The Diffidence Doctrine
President Obama’s neo-isolationist foreign policy

(Roman Genn)


In other parts of the world, the Obama administration is outsourcing formerly American responsibilities to U.S. allies. One reason that North Korea may be so boldly threatening to send missiles into South Korea and Japan is a growing sense that America’s defense umbrella is not so reliable anymore. The southeastern Mediterranean — a cauldron of disputes — is all but devoid of U.S. leadership.

The Obama administration sounds diffident about the 70-year post-war order that the United States created and preserved. Vice President Joe Biden has talked of formulating a “new world order” to replace the one that gave the world unprecedented peace and prosperity. Conservatives have jumped on the president’s trivial gestures — the “apology tour,” the bows to foreign authoritarians and monarchs. In isolation, these would be irrelevant, but they reflect an underlying policy of multipolarity and multilateralism.

Obama’s apparent neutrality in the matter of the “Malvinas,” his initial pressure on Israel about the settlements, his courting of Erdogan’s neo-Ottoman Turkey, his seeking of the permission of the Arab League and the United Nations (but not the U.S. Congress) to intervene in Libya — all send signals that there is no privilege to be derived from being a supporter of America or its values.

Two recent developments — defense cuts through sequestration and the increased use of drones — fit the Obama blueprint and are becoming cornerstones of American foreign policy. The Obama administration was not terribly disappointed by sequestration’s scheduled $500 billion in across-the-board defense cuts over the next decade. Indeed, it had already proposed hundreds of billions of dollars of reductions on its own. Sequestration offered the best of both worlds: An ideological reluctance to act abroad could now be cloaked by the congressional imposition of overdue fiscal prudence.

And Obama, in one term, may have expanded targeted assassinations by drones tenfold over the tally of the eight-year Bush presidency. As judge, jury, and executioner, Obama has, in drones, a politically popular substitute for the deployment of U.S. ground troops. Drones avoid the messy circumstances and legal controversies involved in capturing terrorist suspects and bringing them for interrogation to Guantanamo. In cynical fashion, the administration assumes that prior liberal criticism of the Bush-Cheney anti-terrorism policy was largely partisan — given that Obama, with silent acquiescence from his base, embraced and expanded almost all of the protocols he inherited and once derided. In sum, the administration rightly assumes that the American public wants the War on Terror continued, but out of mind and out of sight. Vastly expanding the kill list — in rare circumstances to include renegade U.S. citizens — will hardly bother most Americans, and not bother at all the former liberal critics of George W. Bush.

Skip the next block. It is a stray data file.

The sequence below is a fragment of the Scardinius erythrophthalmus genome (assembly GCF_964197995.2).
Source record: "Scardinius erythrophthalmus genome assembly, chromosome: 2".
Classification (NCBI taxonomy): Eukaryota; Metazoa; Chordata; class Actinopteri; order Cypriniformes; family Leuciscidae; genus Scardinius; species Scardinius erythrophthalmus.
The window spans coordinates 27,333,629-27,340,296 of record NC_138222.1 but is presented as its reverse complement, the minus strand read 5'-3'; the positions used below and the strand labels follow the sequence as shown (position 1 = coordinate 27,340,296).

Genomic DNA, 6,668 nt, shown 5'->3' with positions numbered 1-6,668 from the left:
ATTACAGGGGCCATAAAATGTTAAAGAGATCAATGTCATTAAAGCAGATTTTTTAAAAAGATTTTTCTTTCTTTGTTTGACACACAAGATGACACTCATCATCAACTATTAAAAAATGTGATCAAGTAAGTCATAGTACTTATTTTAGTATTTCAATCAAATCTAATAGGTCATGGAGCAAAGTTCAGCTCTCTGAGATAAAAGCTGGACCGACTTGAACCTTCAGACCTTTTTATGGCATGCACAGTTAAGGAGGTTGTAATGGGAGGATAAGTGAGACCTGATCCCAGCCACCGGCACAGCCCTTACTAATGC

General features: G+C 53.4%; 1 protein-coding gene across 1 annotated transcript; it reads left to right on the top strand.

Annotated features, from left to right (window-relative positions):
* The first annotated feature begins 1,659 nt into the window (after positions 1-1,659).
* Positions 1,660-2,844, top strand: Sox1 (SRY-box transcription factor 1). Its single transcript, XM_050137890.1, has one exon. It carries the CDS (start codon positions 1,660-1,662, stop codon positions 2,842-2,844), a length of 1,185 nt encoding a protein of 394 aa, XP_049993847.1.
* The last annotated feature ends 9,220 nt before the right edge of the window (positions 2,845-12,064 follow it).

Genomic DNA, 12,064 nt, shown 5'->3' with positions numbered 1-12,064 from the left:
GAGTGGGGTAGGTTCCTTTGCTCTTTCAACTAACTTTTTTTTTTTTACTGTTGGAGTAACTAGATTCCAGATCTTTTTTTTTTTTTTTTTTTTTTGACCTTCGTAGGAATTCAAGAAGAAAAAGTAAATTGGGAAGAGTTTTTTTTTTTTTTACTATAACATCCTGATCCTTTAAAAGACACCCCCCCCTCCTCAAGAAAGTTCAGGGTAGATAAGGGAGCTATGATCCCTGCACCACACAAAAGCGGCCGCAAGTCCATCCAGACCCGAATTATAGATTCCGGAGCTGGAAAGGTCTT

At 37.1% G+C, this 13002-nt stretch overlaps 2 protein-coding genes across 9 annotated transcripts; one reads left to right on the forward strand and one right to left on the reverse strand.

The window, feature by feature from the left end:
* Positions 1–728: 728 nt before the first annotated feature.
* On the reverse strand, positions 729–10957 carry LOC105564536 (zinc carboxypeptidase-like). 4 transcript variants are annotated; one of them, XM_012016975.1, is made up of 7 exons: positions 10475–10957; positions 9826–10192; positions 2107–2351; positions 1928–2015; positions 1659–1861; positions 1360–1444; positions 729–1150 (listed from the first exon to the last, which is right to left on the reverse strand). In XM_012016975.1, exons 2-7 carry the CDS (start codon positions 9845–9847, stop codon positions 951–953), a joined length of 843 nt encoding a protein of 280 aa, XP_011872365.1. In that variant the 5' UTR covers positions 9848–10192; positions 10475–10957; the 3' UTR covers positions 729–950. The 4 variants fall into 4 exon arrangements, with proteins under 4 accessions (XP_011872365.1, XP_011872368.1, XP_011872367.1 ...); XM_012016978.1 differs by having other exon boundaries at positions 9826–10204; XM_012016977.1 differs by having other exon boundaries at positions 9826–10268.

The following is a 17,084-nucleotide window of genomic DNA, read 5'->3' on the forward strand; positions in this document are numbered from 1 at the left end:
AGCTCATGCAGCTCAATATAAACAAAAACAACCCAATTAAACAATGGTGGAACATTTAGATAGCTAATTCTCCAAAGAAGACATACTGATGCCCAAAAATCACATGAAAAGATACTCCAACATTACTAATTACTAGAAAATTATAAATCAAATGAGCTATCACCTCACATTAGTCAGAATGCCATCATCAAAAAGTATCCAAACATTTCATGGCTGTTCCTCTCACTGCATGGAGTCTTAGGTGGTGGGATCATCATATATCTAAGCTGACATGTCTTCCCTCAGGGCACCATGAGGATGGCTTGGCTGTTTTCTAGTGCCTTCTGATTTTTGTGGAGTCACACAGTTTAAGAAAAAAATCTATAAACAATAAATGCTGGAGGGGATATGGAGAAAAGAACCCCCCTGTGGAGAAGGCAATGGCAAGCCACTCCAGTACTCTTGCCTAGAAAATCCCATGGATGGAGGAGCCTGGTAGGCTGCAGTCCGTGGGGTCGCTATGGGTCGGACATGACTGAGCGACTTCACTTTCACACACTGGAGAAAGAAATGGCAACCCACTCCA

The U.S. remains the world’s preeminent economic and military power — a fact that will not change in just the eight years of the Obama administration. If Obama at times expects foreign nations to listen to his sermonizing, such confidence is based on the reality that both he and his audience understand the historic power that he inherited. Even a neo-isolationist America will, for now, remain the indispensable world power.

Still, where does all this diffidence abroad eventually lead? The Obama administration has adroitly fashioned a policy that reflects the mood of a war-weary public that prefers its borrowed money to be spent on entitlements. Likewise, in the 1930s, our isolationist grandfathers were still demoralized by the costs and ambivalent results of World War I and traumatized by a long depression — and thus in no mood to anticipate foreign threats.

The problem, then and now, with American retrenchment is not just that others — all less ethical and legal-minded — will eventually police the world, but that inevitably they will want to police us as well.

May 6, 2013    |     Volume LXV, No. 8

Special Defense Section
Books, Arts & Manners
  • Jay Nordlinger reviews Roger Ailes: Off Camera, by Zev Chafets.
  • Richard Brookhiser reviews The Village: 400 Years of Beats and Bohemians, Radicals and Rogues: A History of Greenwich Village, by John Strausbaugh.
  • Abigail Thernstrom reviews Intellectuals and Race, by Thomas Sowell.
  • Robert VerBruggen reviews Why Are Professors Liberal and Why Do Conservatives Care?, by Neil Gross.
  • John Daniel Davidson reviews Big, Hot, Cheap, and Right: What America Can Learn From the Strange Genius of Texas, by Erica Grieder.
  • Ross Douthat reviews Terrence Malick’s To the Wonder.
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